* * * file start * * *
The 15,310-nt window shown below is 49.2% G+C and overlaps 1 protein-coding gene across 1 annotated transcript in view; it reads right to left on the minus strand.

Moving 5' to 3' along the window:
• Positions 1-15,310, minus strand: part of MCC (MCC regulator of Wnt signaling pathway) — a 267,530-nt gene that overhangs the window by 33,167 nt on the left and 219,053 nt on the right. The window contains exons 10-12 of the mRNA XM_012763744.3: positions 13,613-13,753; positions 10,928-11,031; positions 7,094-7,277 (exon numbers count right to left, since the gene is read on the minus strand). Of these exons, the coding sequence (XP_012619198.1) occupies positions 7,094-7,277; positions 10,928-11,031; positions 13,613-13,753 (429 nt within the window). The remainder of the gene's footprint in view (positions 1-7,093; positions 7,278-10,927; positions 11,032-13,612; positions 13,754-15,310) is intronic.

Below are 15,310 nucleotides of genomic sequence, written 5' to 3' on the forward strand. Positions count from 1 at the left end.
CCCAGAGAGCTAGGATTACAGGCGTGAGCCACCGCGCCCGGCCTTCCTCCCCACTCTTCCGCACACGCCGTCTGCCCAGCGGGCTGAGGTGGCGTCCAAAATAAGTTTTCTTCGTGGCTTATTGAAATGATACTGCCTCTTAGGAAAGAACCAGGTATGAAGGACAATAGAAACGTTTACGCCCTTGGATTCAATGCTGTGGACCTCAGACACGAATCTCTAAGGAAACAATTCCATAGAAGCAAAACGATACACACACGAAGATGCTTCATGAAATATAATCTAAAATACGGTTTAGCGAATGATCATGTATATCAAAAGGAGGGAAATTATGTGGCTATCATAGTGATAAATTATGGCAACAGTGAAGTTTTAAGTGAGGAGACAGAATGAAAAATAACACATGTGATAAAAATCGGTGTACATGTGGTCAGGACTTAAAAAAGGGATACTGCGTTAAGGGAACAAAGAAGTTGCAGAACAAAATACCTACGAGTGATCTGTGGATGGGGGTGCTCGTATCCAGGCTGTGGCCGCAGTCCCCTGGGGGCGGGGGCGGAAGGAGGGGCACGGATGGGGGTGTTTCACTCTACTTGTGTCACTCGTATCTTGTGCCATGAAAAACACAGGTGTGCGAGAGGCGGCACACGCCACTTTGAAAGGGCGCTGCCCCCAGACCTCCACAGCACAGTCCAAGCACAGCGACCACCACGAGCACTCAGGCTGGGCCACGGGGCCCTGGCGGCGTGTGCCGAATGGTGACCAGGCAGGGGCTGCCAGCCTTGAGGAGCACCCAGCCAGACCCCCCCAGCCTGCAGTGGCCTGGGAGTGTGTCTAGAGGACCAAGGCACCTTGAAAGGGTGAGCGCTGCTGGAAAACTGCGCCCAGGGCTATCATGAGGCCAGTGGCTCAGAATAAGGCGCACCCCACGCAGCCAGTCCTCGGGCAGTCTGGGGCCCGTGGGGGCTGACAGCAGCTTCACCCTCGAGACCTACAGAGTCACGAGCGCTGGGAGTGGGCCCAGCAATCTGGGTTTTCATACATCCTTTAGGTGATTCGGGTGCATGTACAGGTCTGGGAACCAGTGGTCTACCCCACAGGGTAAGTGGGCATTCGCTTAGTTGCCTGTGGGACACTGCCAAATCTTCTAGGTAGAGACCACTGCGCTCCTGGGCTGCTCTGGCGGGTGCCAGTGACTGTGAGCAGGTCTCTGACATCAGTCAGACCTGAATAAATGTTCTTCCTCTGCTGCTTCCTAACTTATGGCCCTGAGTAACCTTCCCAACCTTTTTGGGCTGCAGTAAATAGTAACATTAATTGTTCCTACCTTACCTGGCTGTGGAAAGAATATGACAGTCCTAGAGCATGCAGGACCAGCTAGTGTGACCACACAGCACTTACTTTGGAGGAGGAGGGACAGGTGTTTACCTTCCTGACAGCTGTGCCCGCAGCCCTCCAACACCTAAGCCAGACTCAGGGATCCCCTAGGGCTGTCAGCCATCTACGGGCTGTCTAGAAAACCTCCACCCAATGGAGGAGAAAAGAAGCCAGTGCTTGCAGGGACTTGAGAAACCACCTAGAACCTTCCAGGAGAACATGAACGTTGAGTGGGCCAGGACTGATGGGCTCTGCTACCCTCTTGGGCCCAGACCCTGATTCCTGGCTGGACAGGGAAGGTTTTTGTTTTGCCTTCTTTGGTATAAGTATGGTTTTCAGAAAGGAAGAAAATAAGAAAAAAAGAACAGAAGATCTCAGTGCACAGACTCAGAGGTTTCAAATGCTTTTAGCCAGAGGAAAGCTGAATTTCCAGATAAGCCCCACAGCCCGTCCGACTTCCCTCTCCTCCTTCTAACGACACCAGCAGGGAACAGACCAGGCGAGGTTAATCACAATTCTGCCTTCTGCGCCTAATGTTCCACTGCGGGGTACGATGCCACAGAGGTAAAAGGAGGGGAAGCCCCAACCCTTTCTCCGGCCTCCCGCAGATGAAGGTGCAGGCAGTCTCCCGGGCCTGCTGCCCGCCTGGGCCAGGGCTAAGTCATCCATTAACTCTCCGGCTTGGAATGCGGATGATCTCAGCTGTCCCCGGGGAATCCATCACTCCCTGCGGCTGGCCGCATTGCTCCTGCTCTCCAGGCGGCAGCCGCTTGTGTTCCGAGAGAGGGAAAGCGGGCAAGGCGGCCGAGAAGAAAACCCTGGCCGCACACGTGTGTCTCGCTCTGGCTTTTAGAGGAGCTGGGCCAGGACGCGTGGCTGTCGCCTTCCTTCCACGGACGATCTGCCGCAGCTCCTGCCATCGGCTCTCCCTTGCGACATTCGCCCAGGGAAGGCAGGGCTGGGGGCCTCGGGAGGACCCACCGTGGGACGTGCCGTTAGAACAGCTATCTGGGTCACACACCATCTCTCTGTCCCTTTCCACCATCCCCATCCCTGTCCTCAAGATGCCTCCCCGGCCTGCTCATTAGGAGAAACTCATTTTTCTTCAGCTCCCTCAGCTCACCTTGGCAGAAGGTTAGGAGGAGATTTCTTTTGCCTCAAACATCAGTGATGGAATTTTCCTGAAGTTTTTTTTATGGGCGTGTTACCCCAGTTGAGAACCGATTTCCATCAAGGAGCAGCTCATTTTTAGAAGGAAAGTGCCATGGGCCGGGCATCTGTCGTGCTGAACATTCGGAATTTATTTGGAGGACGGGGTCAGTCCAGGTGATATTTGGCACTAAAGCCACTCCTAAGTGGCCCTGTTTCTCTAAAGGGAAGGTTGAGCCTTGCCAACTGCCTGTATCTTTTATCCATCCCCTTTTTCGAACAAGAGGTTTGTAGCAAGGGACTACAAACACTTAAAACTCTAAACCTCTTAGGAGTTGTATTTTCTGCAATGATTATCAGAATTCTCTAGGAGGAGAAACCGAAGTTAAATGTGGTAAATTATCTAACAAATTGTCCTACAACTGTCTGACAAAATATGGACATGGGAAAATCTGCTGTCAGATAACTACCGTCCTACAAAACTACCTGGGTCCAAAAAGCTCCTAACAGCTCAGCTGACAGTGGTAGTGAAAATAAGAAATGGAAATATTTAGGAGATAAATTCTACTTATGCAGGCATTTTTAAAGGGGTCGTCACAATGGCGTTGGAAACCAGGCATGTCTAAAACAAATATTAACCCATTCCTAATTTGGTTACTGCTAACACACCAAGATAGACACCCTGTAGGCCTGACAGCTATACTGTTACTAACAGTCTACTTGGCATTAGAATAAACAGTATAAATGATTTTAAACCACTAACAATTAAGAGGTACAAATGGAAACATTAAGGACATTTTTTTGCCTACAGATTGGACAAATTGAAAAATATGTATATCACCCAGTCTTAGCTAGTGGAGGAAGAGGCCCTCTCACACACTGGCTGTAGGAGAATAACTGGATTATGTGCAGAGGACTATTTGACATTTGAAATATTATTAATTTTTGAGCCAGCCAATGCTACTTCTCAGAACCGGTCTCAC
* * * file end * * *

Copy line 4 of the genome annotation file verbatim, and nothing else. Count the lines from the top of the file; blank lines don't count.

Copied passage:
Below are 15,310 nucleotides of genomic sequence, written 5' to 3' on the forward strand. Positions count from 1 at the left end.